Spinal Cord Implant Allows Three Paralyzed Patients to Walk

November 1, 2018 | Crandall & Pera Law
Spinal Cord Implant Allows Three Paralyzed Patients to Walk

Two recently released studies show that a new treatment for spinal injuries has helped three patients with paralysis defy the odds and walk again. This surgically implanted device sends electrical impulses to the spine, mimicking the signals the brain would send before paralysis.

These studies were published in two separate scientific journals in September – the New England Journal of Medicine and Nature Medicine.

In the first study from the New England Journal of Medicine, two of four patients with motor complete spinal cord injury (no voluntary movement below the site of their injury) were able take steps and walk after having a spinal cord stimulation device implanted, and undergoing intense and extensive physical therapy. These patients can now walk for a limited amount of time with the aid of walkers.

"This should change our thinking about people with paralysis," Susan Harkema, professor in the Department of Neurological Surgery at the University of Louisville, and one of the lead researchers on the project, told CNN. "It's phenomenal. This new knowledge is giving us the tools to develop new strategies and tools for recovery in people with chronic spinal injuries."

Claudia Angelia is the other lead researcher on the project, and a senior researcher at the Human Locomotion Researcher Center at Frazier Rehab Institute in Louisville. “These individuals, after their injuries, are always told there is no possibility for recovery. Now we are showing that the spinal cord has that capacity to restore function,” Angeli said. “We do not have all the answers and we are not claiming to have all the answers, but we are very hopeful.”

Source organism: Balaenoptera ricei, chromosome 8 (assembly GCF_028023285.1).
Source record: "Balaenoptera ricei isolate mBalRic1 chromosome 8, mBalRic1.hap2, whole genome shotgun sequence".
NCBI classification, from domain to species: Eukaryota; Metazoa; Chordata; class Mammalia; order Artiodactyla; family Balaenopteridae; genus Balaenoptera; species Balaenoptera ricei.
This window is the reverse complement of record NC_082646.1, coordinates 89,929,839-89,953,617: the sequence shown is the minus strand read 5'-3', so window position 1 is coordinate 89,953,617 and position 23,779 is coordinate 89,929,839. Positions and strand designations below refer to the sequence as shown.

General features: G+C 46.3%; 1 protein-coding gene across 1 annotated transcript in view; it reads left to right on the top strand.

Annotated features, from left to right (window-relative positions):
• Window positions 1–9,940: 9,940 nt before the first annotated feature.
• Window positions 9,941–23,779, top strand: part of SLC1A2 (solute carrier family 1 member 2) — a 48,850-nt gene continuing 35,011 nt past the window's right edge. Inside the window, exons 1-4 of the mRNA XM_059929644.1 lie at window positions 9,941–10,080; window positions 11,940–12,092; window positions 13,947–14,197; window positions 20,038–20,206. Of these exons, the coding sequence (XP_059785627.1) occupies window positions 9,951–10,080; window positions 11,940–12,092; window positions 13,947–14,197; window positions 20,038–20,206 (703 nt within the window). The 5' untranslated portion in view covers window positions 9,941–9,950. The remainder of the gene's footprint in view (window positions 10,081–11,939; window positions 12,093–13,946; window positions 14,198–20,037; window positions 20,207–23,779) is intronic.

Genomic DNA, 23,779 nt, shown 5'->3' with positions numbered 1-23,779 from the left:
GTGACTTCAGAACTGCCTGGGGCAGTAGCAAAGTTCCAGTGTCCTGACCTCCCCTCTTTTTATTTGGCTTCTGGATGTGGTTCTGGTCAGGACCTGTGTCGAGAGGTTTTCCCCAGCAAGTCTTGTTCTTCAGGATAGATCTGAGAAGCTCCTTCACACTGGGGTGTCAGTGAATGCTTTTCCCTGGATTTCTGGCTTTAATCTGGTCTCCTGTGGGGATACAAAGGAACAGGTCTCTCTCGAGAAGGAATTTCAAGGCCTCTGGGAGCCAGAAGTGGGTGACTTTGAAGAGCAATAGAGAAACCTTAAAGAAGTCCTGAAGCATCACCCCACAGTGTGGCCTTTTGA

The implant study focused on four patients, who underwent therapy concentrating on standing and stepping twice a day, five days a week, for months. One patient's therapy lasted nearly a year. All four were able to stand independently after receiving the implant and going through therapy, and two were able to walk over ground. However, one patient fractured his hip, setting his therapy back by several months.

Researchers believe the positive results were a combination of the implant's stimulation and an improvement in physical therapy treatments.

Another study published the same day as the New England Journal of Medicine study showed similar results. Research released in Nature Medicine showed that a man paralyzed from a spinal cord injury in 2013 was able to stand and walk (with assistance) with a combination of spinal cord stimulation and physical therapy.

Dr. Kendall Lee, director of the Mayo Clinic's Neural Engineering Laboratories, explained in a press release,  “What this is teaching us is that those networks of neurons below a spinal cord injury still can function after paralysis.” Kristin Zhao, Ph.D., co-principal investigator and director of Mayo Clinic's Assistive and Restorative Technology Laboratory, added, “Now I think the real challenge starts, and that's understanding how this happened, why it happened, and which patients will respond.”

Spinal cord injuries can be catastrophic, both physically and emotionally. If you suffer partial or full paralysis in accident due to another's negligence or recklessness, the personal injury attorneys at Crandall & Pera Law can help. We provide personalized and experienced representation. Please call 877-686-8879, or fill out our contact form, and schedule your free consultation with an experienced lawyer at one of our offices in Ohio or Kentucky.